Indeed, we observed that after a while the robots regulated their turn-taking to be almost optimally compatible with the pressures in the environment that we set up for them. Both robots were taking roughly equal amounts of time to work and to recharge. But then we observed something strange and unforeseen. One robot managed to maneuver itself into a situation where it worked much less. The other robot was pushing the boxes twice as long as the first, and was on the verge of utter collapse due to lack of energy. The "master" enjoyed life by roaming around freely in the arena, only occasionally pushing the boxes. How was this possible? How could two robots that started with exactly the same hardware and software nevertheless develop a relationship where one appears to exploit the other?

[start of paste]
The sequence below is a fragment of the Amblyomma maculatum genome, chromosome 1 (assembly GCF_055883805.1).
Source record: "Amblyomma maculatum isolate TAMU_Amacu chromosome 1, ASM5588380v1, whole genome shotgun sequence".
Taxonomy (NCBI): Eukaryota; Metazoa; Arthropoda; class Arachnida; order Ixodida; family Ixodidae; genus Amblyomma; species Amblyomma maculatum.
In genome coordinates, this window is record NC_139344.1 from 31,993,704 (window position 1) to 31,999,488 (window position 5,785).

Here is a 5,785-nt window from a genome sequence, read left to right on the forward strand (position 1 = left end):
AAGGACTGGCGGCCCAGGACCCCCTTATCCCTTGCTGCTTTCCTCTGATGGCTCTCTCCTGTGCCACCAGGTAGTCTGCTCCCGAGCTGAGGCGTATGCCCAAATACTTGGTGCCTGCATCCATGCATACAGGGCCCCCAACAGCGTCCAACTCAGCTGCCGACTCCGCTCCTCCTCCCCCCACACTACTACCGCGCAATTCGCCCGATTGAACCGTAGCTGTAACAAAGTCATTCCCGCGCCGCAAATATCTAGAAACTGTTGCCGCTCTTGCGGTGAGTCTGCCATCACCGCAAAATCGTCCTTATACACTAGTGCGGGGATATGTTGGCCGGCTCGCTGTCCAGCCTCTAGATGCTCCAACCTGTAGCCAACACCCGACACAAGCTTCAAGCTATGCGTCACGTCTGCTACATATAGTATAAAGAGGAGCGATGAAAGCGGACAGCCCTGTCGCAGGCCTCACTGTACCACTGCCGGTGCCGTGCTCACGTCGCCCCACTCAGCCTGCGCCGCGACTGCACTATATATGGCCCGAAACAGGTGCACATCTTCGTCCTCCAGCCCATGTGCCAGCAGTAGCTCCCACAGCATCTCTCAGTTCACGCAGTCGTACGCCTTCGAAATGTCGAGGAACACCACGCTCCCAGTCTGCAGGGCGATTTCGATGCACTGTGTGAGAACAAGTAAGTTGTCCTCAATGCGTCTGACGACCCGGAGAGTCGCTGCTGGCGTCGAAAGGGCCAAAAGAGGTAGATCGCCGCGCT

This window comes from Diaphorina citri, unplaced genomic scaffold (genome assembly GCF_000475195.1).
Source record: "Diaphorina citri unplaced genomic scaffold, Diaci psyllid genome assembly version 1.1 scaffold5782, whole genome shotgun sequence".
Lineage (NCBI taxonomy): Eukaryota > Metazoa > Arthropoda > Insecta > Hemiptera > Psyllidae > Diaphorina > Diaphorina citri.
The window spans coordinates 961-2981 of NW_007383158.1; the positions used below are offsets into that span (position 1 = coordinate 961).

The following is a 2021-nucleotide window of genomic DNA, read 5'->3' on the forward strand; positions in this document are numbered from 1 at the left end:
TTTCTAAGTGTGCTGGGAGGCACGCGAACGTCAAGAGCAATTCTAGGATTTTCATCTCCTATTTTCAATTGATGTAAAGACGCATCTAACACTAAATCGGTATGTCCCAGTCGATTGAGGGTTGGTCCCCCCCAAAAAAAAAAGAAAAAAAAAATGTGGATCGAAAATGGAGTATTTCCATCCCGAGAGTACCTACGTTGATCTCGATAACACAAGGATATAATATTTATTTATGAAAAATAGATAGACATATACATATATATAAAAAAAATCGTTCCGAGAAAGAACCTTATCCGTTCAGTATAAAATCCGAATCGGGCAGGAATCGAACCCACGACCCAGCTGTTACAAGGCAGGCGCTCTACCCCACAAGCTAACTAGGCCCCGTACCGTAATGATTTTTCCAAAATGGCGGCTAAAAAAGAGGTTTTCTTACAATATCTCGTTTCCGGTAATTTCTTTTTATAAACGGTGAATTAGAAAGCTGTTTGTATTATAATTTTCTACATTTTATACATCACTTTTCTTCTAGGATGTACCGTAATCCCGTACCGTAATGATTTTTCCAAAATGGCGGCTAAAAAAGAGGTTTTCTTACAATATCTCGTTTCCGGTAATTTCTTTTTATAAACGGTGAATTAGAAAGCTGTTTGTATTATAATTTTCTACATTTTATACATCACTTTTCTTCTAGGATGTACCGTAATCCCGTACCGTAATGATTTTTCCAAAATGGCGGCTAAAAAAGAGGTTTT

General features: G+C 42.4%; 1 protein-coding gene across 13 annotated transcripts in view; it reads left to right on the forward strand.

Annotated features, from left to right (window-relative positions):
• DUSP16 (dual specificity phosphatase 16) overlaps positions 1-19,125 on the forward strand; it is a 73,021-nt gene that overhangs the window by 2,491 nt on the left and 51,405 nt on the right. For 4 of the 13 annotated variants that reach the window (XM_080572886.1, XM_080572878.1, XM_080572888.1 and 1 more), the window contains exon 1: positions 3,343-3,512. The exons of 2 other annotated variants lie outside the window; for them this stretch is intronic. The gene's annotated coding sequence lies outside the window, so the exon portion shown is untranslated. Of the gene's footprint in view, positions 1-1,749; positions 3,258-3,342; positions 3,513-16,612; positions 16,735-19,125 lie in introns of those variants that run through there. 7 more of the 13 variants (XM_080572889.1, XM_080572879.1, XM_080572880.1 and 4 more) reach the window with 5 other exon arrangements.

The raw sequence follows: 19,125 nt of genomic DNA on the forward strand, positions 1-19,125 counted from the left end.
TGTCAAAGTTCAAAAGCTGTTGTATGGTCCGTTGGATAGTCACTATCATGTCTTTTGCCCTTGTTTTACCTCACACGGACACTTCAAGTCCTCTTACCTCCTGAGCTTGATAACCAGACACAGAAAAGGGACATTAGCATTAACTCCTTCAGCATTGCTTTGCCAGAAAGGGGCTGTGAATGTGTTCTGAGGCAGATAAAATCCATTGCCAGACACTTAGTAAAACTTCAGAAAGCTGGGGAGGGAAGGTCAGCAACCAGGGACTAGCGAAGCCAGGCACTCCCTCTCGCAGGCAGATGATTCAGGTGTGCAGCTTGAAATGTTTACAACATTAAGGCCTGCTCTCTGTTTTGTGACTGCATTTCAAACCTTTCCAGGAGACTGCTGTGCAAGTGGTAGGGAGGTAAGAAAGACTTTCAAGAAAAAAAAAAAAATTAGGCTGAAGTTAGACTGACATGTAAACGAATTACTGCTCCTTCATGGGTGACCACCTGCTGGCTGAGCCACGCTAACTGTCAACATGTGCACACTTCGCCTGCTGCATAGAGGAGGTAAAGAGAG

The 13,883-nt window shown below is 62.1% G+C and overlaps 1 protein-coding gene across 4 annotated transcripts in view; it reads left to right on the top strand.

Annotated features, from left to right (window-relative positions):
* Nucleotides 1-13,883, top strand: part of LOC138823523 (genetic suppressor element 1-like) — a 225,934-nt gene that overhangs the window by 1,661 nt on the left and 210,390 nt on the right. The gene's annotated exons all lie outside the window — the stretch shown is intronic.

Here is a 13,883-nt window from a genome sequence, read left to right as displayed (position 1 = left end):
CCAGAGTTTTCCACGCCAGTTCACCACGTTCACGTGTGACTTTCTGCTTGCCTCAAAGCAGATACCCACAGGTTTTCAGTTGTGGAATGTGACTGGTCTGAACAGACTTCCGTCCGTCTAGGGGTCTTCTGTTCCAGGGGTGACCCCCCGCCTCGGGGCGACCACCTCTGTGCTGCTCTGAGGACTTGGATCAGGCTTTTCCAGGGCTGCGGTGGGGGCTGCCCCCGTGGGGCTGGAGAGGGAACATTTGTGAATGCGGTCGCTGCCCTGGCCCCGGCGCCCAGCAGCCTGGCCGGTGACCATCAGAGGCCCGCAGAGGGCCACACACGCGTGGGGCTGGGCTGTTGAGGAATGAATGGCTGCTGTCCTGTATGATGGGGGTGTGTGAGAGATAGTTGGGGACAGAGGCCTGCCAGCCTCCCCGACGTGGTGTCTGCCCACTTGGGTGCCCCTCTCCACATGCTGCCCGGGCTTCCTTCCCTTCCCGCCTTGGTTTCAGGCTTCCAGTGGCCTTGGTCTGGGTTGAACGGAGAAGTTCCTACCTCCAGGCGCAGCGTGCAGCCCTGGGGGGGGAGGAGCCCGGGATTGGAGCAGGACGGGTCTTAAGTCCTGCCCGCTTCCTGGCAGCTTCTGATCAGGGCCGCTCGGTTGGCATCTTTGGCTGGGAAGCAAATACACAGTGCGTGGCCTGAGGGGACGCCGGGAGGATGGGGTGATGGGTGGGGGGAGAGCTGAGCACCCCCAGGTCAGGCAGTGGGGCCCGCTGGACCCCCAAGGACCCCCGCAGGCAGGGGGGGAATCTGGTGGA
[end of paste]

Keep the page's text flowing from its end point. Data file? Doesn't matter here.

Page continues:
The answer turns out to be surprisingly simple and is in line with research on game theory in economics. The robots behave in the real world and have only limited "knowledge" about this world. Moreover, the real world introduces various random factors that can disturb the equilibrium. What happens here is that due to chance, one robot, say R1, happens to be a bit less efficient in pushing against the boxes. After all, this is a non-trivial task. It requires detecting the boxes, moving towards them, and hitting them. When R1 is less efficient or less lucky in a particular run, less energy is available for R2, which therefore decides to work a bit more when it is its turn to push the boxes. But this makes more energy available to R1, which therefore decides to work even less. And this causes R2 to work just a bit more again next time to compensate for the lack of energy available to it when entering the charging station. So there is a hidden positive feedback loop in the system. Once the equilibrium is broken, there is a steady evolution towards exploitation. In the parlance of dynamical systems, we would say that there is "symmetry breaking." The system, consisting of the cycles of pushing and recharging, moves from one stable attractor (every robot works an equal amount of time) to another stable attractor (one robot works twice as much as the other one).